A mom’s warning on Facebook urging parents to stop buying the popular soft foam toys or “squishies” has gone viral, prompting questions over safety.
In a post that that has now been shared more than 298,000 on Facebook with 79,000 comments, Elaine Lee said her daughter recently collected multiple squishy toys for Christmas.
“Within a day of acquiring them she started having nightmares and disrupted sleep. On the 4th day she started having what I believe were hallucinations or delusions.” Lee wrote on Facebook.
In the post, Lee connects her daughter’s behavior to the collection of squishies, which she said the 8-year-old carried around with her and played with before bed, and references a report from Denmark calling for a ban of the toys:
“At first we didn't connect this situation to the squishy toys. I mean, sure they smelled weird but they seemed pretty harmless. Well, turns out they're not at all harmless - in fact, Denmark's EPA tested 12 of these toys and found all 12 of them to contain dimethylformamide, styrene, and toluene - toxic substances that cause cancer, disrupt hormones, impair fertility and cause liver damage. (See this article: https://en.mfvm.dk/…/popular-toy-full-of-dangerous-chemica…/). These toys are now banned in Denmark. (UPDATED 1/9/19 TO ADD: According to another source the toys may not have been banned after all. I'm in the process of verifying this.)”
Lee later edited to post to add that her daughter has sensitivities to dyes and that the color in the toys could have played a factor in her reaction to them.
To verify, the 11Alive team found a June report was indeed posted by the Ministry of Environment and Food of Denmark indicating the Danish EPA called for a removal of the ‘so-called squishes” after testing 12 toys and finding 12 out of 12 contained “high levels of harmful chemicals.” According to the report, testing was initiated “because squishies often smell scented and of chemicals.” The report does not indicate which toy brands were tested, but indicated the chemicals included dimethylformamide, styrene and toluene.
The Toy Industries of Europe disputed the Danish EPA’s results over flawed testing in a response released in August. 11Alive reached out to the Danish EPA for further comment to see if the ban was implemented but has not received confirmation the toys were pulled from the Danish market.
To verify whether such concerns have been investigated in the U.S., 11Alive reached out to both the Environmental Protection Agency as well as the U.S. Consumer Product Safety Commission, which oversees toy recalls, to address the concerns over squishies. Due to the partial government shutdown, both offices are closed as of 1/12/19.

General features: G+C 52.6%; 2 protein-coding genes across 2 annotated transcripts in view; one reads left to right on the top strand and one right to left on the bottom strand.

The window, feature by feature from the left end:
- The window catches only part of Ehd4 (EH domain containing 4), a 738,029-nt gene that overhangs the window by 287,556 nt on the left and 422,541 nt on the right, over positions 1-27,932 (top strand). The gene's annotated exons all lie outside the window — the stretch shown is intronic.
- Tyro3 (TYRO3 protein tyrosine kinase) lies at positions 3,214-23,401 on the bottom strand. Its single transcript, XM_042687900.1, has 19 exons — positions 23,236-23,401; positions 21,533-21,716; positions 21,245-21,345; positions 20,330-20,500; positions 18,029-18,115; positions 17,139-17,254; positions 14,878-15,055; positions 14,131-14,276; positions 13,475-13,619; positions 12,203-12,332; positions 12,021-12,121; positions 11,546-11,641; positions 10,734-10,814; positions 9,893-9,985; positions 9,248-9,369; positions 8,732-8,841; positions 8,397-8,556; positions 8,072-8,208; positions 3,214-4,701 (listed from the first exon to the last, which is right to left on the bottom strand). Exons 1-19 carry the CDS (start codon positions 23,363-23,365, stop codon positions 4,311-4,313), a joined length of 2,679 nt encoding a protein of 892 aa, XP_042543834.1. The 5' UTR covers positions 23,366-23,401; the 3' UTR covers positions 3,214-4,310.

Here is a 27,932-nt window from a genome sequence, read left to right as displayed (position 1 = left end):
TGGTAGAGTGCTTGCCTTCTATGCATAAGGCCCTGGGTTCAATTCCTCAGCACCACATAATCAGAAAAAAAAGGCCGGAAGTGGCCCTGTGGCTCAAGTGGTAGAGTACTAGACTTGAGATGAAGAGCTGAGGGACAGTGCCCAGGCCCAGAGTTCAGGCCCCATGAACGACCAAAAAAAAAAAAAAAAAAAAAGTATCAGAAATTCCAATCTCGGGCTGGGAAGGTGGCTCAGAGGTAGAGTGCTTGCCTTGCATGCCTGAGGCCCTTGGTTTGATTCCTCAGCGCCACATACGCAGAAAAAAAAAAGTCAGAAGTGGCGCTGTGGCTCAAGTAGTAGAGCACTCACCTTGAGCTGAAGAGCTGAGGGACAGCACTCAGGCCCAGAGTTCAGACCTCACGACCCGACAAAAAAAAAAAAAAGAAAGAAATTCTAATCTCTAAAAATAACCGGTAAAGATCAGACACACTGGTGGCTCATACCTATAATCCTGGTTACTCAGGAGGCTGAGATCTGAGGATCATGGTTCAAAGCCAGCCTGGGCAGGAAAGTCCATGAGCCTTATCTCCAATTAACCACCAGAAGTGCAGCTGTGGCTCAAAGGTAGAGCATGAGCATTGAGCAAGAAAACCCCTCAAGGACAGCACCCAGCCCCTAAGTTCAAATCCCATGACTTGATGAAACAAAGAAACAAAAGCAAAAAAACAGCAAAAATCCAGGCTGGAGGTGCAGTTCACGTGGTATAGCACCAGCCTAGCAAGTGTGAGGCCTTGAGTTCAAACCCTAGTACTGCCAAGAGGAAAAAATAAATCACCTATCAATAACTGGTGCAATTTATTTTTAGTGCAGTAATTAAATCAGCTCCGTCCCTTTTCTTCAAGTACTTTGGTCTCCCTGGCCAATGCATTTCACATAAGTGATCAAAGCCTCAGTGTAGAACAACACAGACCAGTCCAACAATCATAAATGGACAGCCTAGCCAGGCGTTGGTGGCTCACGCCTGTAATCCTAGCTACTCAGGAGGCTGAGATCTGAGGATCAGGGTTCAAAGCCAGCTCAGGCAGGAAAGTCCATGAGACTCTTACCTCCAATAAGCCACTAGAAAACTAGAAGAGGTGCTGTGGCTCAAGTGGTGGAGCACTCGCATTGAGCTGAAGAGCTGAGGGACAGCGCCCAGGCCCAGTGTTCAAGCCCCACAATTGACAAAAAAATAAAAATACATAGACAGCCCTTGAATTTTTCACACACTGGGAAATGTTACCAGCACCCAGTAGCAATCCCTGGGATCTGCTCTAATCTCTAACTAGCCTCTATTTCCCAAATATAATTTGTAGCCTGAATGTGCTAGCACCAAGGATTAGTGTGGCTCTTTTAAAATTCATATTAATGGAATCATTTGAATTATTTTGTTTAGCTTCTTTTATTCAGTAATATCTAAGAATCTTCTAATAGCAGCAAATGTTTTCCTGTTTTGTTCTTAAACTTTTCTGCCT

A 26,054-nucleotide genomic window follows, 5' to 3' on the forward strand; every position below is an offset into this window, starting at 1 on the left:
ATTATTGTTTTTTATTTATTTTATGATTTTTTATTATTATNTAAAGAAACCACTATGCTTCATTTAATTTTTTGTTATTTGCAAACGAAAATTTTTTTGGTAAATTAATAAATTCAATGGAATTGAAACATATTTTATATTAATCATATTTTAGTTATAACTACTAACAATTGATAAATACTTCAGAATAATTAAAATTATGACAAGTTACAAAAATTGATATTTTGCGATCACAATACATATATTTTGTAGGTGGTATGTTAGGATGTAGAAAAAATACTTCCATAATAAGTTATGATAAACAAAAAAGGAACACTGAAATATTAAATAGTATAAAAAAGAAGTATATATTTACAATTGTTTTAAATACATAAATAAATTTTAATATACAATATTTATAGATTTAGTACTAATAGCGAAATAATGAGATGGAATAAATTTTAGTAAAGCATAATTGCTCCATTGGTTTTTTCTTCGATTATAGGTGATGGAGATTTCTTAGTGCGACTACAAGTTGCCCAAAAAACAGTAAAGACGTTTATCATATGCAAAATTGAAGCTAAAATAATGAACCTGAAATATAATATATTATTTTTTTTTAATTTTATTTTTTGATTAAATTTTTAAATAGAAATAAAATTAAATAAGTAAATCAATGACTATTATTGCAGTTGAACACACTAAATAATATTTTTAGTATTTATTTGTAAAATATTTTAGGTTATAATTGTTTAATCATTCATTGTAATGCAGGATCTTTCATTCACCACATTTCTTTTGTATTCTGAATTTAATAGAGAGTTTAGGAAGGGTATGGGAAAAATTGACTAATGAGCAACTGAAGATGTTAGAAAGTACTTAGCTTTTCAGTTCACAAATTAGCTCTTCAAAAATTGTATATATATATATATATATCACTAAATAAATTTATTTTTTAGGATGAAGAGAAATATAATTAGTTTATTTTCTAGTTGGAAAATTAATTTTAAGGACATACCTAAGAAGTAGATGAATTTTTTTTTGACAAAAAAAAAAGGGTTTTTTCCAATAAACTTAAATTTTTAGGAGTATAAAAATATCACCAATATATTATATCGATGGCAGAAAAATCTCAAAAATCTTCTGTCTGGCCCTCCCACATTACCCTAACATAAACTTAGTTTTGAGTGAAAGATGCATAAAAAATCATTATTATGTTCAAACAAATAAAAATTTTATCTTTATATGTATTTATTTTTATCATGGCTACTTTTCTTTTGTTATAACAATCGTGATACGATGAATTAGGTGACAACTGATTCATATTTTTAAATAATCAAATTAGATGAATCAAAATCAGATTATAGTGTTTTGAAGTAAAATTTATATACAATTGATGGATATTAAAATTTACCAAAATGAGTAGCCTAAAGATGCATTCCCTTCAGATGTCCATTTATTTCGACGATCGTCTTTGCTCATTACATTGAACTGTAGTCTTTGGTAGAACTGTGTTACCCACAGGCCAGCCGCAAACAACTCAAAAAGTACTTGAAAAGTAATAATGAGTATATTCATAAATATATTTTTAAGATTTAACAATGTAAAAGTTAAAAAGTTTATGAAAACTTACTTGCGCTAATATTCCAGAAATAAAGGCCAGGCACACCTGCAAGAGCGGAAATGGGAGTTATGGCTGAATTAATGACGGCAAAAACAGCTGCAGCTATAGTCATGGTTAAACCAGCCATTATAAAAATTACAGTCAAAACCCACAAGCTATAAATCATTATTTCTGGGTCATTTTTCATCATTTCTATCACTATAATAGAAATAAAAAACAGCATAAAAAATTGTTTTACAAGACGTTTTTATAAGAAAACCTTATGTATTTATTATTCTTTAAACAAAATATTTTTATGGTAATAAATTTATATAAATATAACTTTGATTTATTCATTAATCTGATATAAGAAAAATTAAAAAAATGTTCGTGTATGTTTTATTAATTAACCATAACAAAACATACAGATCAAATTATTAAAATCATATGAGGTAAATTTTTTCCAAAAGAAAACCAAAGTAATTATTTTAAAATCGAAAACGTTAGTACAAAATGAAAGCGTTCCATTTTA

However, a spokesperson for the Toy Association, a not-for-profit trade association representing businesses that make and deliver toys, said such reports have “created needless concern” and echoed the Toy Industries of Europe, calling the testing flawed.
“All squishy toys sold in the U.S. must meet highly protective federal requirements and limit values for certain chemicals in toys,” Adrienne Appell said in a statement. “Rest assured that squishy toys sold at reputable retailers are safe. Keeping children safe when they are playing with toys always has been, and always will be, the toy industry’s top priority.”
The Toy Association’s full statement:
All squishy toys sold in the U.S. must meet highly protective federal requirements and limit values for certain chemicals in toys. Rest assured that squishy toys sold at reputable retailers are safe.
Some reports from Europe have created needless concern regarding the chemical content of these toys. These allegations are based on flawed testing methods and unrealistic exposure scenarios, and have been rejected by EU regulators.
U.S. toy safety standards are among the strictest in the world. All toys sold in this country must comply with 100+ stringent toy safety regulations, tests, and requirements designed to protect children at play, including the Federal Hazardous Substances Act, the Consumer Product Safety Act, and the Consumer Product Safety Improvement Act. Among other protections, these regulations make it illegal to sell toys or children’s products containing substances harmful to children and to which they might be exposed.
Keeping children safe when they are playing with toys always has been, and always will be, the toy industry’s top priority.
11Alive also reached out to both Target and Walmart, where Lee said the squishies were purchased, for comment.
QUESTION: Did Denmark ban the popular squishies toys over concern of dangerous chemicals?
ANSWER: We can VERIFY Denmark’s Environmental Protection Agency released a report calling for a ban of the toys after testing by the agency. Due to the government shutdown, the U.S. Consumer Product Safety Commission and the Environmental Protection Agency could not be reached regarding safety concerns. The Toy Association disputes claims the toys present any danger.